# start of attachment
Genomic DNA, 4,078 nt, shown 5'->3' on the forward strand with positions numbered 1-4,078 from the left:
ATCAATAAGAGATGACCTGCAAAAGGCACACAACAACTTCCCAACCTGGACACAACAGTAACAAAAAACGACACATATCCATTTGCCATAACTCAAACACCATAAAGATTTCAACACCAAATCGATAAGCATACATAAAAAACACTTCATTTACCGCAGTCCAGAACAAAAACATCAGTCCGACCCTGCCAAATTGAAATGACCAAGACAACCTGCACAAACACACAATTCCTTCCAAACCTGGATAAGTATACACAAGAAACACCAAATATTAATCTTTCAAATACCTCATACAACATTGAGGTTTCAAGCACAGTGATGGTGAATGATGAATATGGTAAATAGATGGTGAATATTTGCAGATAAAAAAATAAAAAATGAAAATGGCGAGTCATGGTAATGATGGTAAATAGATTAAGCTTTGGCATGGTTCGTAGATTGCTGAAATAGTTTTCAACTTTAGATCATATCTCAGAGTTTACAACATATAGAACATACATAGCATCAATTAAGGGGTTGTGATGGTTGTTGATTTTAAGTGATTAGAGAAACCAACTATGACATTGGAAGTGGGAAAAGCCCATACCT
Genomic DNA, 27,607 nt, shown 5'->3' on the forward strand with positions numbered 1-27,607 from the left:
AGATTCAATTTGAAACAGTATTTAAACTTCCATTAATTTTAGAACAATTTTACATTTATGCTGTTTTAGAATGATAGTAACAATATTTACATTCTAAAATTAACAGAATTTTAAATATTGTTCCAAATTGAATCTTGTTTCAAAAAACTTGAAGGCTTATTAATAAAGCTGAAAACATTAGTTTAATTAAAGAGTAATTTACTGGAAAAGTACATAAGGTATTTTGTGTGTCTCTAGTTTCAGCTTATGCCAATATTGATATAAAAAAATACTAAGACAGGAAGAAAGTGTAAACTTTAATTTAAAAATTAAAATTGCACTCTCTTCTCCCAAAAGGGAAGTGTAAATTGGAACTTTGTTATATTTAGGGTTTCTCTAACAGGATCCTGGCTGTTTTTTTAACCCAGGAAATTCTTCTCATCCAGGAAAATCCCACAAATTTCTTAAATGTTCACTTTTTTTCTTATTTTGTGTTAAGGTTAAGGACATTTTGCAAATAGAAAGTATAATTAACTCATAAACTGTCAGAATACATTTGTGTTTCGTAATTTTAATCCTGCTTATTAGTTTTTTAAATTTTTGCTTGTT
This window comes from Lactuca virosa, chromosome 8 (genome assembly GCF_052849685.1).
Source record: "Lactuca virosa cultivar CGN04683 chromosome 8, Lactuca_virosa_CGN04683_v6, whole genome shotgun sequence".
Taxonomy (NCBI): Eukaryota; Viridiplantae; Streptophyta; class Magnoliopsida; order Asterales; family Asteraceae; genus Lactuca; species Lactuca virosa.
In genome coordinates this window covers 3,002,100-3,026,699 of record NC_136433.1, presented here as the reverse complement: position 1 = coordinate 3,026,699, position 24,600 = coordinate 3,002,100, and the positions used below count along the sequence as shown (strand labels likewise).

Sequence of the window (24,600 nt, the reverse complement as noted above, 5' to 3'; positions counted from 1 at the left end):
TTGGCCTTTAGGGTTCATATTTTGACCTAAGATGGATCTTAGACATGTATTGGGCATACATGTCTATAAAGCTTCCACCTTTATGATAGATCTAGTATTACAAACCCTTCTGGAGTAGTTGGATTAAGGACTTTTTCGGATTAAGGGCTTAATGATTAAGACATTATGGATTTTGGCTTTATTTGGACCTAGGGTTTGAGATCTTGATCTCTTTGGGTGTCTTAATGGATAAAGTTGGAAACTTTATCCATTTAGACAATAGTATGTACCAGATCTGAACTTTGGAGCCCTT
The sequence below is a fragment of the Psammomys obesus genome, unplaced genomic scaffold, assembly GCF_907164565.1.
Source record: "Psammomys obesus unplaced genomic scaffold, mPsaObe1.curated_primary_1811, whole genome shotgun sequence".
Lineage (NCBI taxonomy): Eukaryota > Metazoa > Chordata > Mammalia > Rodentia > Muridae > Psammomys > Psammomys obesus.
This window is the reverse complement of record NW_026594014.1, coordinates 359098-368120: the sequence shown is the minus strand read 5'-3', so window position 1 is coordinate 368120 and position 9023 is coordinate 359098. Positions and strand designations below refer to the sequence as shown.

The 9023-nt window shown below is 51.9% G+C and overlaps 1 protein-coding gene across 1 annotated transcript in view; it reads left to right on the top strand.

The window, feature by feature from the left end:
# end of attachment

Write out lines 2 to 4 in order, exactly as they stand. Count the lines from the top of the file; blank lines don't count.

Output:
ATCAATAAGAGATGACCTGCAAAAGGCACACAACAACTTCCCAACCTGGACACAACAGTAACAAAAAACGACACATATCCATTTGCCATAACTCAAACACCATAAAGATTTCAACACCAAATCGATAAGCATACATAAAAAACACTTCATTTACCGCAGTCCAGAACAAAAACATCAGTCCGACCCTGCCAAATTGAAATGACCAAGACAACCTGCACAAACACACAATTCCTTCCAAACCTGGATAAGTATACACAAGAAACACCAAATATTAATCTTTCAAATACCTCATACAACATTGAGGTTTCAAGCACAGTGATGGTGAATGATGAATATGGTAAATAGATGGTGAATATTTGCAGATAAAAAAATAAAAAATGAAAATGGCGAGTCATGGTAATGATGGTAAATAGATTAAGCTTTGGCATGGTTCGTAGATTGCTGAAATAGTTTTCAACTTTAGATCATATCTCAGAGTTTACAACATATAGAACATACATAGCATCAATTAAGGGGTTGTGATGGTTGTTGATTTTAAGTGATTAGAGAAACCAACTATGACATTGGAAGTGGGAAAAGCCCATACCT
Genomic DNA, 27,607 nt, shown 5'->3' on the forward strand with positions numbered 1-27,607 from the left:
AGATTCAATTTGAAACAGTATTTAAACTTCCATTAATTTTAGAACAATTTTACATTTATGCTGTTTTAGAATGATAGTAACAATATTTACATTCTAAAATTAACAGAATTTTAAATATTGTTCCAAATTGAATCTTGTTTCAAAAAACTTGAAGGCTTATTAATAAAGCTGAAAACATTAGTTTAATTAAAGAGTAATTTACTGGAAAAGTACATAAGGTATTTTGTGTGTCTCTAGTTTCAGCTTATGCCAATATTGATATAAAAAAATACTAAGACAGGAAGAAAGTGTAAACTTTAATTTAAAAATTAAAATTGCACTCTCTTCTCCCAAAAGGGAAGTGTAAATTGGAACTTTGTTATATTTAGGGTTTCTCTAACAGGATCCTGGCTGTTTTTTTAACCCAGGAAATTCTTCTCATCCAGGAAAATCCCACAAATTTCTTAAATGTTCACTTTTTTTCTTATTTTGTGTTAAGGTTAAGGACATTTTGCAAATAGAAAGTATAATTAACTCATAAACTGTCAGAATACATTTGTGTTTCGTAATTTTAATCCTGCTTATTAGTTTTTTAAATTTTTGCTTGTT